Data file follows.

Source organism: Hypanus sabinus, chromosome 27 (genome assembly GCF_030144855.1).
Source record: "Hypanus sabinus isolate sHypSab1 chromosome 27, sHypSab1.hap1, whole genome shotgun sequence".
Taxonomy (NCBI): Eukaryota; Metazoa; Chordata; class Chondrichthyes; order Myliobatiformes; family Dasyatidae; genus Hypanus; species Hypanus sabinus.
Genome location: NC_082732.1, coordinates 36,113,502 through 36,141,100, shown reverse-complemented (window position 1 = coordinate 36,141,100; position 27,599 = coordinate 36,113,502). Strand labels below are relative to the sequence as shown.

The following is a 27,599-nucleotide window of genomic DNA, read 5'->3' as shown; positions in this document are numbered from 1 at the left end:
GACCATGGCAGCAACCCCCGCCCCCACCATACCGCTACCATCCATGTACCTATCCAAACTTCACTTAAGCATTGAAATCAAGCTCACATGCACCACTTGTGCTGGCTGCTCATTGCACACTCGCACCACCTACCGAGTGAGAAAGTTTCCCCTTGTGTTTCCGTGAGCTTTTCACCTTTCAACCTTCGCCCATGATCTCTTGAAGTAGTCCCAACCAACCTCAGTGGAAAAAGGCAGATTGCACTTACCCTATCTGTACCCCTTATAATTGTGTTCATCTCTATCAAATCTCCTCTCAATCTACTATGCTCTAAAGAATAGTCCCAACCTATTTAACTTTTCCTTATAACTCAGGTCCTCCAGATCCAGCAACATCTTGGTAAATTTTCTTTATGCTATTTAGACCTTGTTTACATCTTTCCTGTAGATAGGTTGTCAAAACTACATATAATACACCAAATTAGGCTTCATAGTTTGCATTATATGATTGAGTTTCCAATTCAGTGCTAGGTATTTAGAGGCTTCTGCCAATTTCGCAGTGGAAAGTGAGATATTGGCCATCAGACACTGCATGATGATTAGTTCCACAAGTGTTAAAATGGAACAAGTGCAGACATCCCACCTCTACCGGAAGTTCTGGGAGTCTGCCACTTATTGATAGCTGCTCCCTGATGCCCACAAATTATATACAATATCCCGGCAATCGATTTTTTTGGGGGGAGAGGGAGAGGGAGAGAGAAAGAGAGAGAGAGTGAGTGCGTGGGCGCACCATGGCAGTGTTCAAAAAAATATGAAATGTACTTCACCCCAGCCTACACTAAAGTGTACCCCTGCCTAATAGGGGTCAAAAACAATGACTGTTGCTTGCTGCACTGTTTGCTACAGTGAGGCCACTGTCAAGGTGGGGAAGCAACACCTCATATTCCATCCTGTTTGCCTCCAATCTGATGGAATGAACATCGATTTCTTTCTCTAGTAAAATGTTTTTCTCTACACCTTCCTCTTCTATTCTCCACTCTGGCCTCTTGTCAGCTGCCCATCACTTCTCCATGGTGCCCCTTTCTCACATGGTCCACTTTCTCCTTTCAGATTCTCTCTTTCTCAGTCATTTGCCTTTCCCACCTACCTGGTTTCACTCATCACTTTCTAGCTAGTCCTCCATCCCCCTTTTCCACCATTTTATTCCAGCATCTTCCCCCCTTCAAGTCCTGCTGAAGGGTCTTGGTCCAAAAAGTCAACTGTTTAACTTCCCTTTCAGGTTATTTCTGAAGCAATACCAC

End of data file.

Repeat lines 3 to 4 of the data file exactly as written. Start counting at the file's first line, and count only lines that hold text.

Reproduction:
Taxonomy (NCBI): Eukaryota; Metazoa; Chordata; class Chondrichthyes; order Myliobatiformes; family Dasyatidae; genus Hypanus; species Hypanus sabinus.
Genome location: NC_082732.1, coordinates 36,113,502 through 36,141,100, shown reverse-complemented (window position 1 = coordinate 36,141,100; position 27,599 = coordinate 36,113,502). Strand labels below are relative to the sequence as shown.